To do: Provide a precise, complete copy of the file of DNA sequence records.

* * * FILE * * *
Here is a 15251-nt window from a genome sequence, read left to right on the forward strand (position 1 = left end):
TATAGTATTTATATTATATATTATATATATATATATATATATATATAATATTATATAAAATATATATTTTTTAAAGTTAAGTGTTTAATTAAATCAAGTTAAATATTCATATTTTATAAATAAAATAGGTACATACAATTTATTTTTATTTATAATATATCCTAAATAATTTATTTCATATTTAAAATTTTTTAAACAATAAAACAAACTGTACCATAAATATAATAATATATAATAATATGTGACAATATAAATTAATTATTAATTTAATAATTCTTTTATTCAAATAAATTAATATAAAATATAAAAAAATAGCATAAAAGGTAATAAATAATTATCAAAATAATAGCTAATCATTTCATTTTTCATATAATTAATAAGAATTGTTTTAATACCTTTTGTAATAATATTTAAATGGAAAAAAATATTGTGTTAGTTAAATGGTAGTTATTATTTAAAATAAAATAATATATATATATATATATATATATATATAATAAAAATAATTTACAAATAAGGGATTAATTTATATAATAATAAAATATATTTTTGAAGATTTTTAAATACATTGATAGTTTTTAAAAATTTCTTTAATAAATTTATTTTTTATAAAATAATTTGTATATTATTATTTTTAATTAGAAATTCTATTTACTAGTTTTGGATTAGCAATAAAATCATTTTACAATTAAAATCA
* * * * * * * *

Here is a 15251-nt window from a genome sequence, read left to right on the forward strand (position 1 = left end):
TATAGTATTTATATTATATATTATATATATATATATATATATATATAATATTATATAAAATATATATTTTTTAAAGTTAAGTGTTTAATTAAATCAAGTTAAATATTCATATTTTATAAATAAAATAGGTACATACAATTTATTTTTATTTATAATATATCCTAAATAATTTATTTCATATTTAAAATTTTTTAAACAATAAAACAAACTGTACCATAAATATAATAATATATAATAATATGTGACAATATAAATTAATTATTAATTTAATAATTCTTTTATTCAAATAAATTAATATAAAATATAAAAAAATAGCATAAAAGGTAATAAATAATTATCAAAATAATAGCTAATCATTTCATTTTTCATATAATTAATAAGAATTGTTTTAATACCTTTTGTAATAATATTTAAATGGAAAAAAATATTGTGTTAGTTAAATGGTAGTTATTATTTAAAATAAAATAATATATATATATATATATATATATATATAATAAAAATAATTTACAAATAAGGGATTAATTTATATAATAATAAAATATATTTTTGAAGATTTTTAAATACATTGATAGTTTTTAAAAATTTCTTTAATAAATTTATTTTTTATAAAATAATTTGTATATTATTATTTTTAATTAGAAATTCTATTTACTAGTTTTGGATTAGCAATAAAATCATTTTACAATTAAAATCA